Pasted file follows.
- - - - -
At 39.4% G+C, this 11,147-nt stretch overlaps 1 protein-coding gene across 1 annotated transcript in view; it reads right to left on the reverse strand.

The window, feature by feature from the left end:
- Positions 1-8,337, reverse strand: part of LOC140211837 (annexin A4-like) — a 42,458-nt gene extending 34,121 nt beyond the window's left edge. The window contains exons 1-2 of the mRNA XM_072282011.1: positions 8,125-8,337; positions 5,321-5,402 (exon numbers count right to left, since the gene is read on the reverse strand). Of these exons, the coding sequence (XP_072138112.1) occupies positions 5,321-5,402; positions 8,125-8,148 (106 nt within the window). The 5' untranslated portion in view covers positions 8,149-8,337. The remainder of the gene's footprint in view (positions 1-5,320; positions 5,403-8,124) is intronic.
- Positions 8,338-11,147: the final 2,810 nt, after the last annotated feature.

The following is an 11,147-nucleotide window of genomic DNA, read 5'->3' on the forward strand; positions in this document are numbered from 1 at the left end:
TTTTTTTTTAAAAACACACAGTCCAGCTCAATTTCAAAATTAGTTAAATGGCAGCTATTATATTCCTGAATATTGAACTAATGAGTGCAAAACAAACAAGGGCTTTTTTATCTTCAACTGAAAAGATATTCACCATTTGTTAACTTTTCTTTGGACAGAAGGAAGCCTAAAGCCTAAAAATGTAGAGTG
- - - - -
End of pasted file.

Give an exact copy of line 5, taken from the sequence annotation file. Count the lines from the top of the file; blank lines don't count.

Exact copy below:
The following is an 11,147-nucleotide window of genomic DNA, read 5'->3' on the forward strand; positions in this document are numbered from 1 at the left end: